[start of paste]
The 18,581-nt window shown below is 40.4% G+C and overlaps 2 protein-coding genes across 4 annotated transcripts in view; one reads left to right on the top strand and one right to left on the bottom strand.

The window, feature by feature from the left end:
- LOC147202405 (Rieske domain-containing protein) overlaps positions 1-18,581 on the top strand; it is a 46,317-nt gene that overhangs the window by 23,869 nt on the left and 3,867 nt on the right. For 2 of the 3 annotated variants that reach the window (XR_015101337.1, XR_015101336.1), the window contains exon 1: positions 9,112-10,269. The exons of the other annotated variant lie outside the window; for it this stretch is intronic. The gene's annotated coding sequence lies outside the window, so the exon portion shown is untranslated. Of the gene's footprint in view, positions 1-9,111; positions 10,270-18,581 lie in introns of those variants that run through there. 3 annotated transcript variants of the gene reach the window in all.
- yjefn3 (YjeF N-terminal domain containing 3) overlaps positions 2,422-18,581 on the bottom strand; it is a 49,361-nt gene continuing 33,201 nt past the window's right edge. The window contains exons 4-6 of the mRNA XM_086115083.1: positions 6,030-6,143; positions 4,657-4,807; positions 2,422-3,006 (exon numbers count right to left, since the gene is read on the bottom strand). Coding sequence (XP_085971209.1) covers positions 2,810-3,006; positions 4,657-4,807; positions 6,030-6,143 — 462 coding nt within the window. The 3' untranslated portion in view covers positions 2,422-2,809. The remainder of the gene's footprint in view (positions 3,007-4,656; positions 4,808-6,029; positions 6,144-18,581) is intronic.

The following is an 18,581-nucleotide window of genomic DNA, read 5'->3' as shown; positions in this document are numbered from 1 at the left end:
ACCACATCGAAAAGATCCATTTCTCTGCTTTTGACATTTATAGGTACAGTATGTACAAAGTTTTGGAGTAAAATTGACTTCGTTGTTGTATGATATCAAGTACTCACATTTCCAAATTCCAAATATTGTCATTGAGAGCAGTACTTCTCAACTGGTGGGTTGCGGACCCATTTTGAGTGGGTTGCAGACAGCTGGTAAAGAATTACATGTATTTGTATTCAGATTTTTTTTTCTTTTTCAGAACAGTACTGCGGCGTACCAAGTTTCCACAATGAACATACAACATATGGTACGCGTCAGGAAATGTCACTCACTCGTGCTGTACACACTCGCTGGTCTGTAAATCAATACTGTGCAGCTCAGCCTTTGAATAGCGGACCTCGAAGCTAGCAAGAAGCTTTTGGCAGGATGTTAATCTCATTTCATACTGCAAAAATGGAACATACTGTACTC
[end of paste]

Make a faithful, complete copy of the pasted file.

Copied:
The 18,581-nt window shown below is 40.4% G+C and overlaps 2 protein-coding genes across 4 annotated transcripts in view; one reads left to right on the top strand and one right to left on the bottom strand.

The window, feature by feature from the left end:
- LOC147202405 (Rieske domain-containing protein) overlaps positions 1-18,581 on the top strand; it is a 46,317-nt gene that overhangs the window by 23,869 nt on the left and 3,867 nt on the right. For 2 of the 3 annotated variants that reach the window (XR_015101337.1, XR_015101336.1), the window contains exon 1: positions 9,112-10,269. The exons of the other annotated variant lie outside the window; for it this stretch is intronic. The gene's annotated coding sequence lies outside the window, so the exon portion shown is untranslated. Of the gene's footprint in view, positions 1-9,111; positions 10,270-18,581 lie in introns of those variants that run through there. 3 annotated transcript variants of the gene reach the window in all.
- yjefn3 (YjeF N-terminal domain containing 3) overlaps positions 2,422-18,581 on the bottom strand; it is a 49,361-nt gene continuing 33,201 nt past the window's right edge. The window contains exons 4-6 of the mRNA XM_086115083.1: positions 6,030-6,143; positions 4,657-4,807; positions 2,422-3,006 (exon numbers count right to left, since the gene is read on the bottom strand). Coding sequence (XP_085971209.1) covers positions 2,810-3,006; positions 4,657-4,807; positions 6,030-6,143 — 462 coding nt within the window. The 3' untranslated portion in view covers positions 2,422-2,809. The remainder of the gene's footprint in view (positions 3,007-4,656; positions 4,808-6,029; positions 6,144-18,581) is intronic.

The following is an 18,581-nucleotide window of genomic DNA, read 5'->3' as shown; positions in this document are numbered from 1 at the left end:
ACCACATCGAAAAGATCCATTTCTCTGCTTTTGACATTTATAGGTACAGTATGTACAAAGTTTTGGAGTAAAATTGACTTCGTTGTTGTATGATATCAAGTACTCACATTTCCAAATTCCAAATATTGTCATTGAGAGCAGTACTTCTCAACTGGTGGGTTGCGGACCCATTTTGAGTGGGTTGCAGACAGCTGGTAAAGAATTACATGTATTTGTATTCAGATTTTTTTTTCTTTTTCAGAACAGTACTGCGGCGTACCAAGTTTCCACAATGAACATACAACATATGGTACGCGTCAGGAAATGTCACTCACTCGTGCTGTACACACTCGCTGGTCTGTAAATCAATACTGTGCAGCTCAGCCTTTGAATAGCGGACCTCGAAGCTAGCAAGAAGCTTTTGGCAGGATGTTAATCTCATTTCATACTGCAAAAATGGAACATACTGTACTC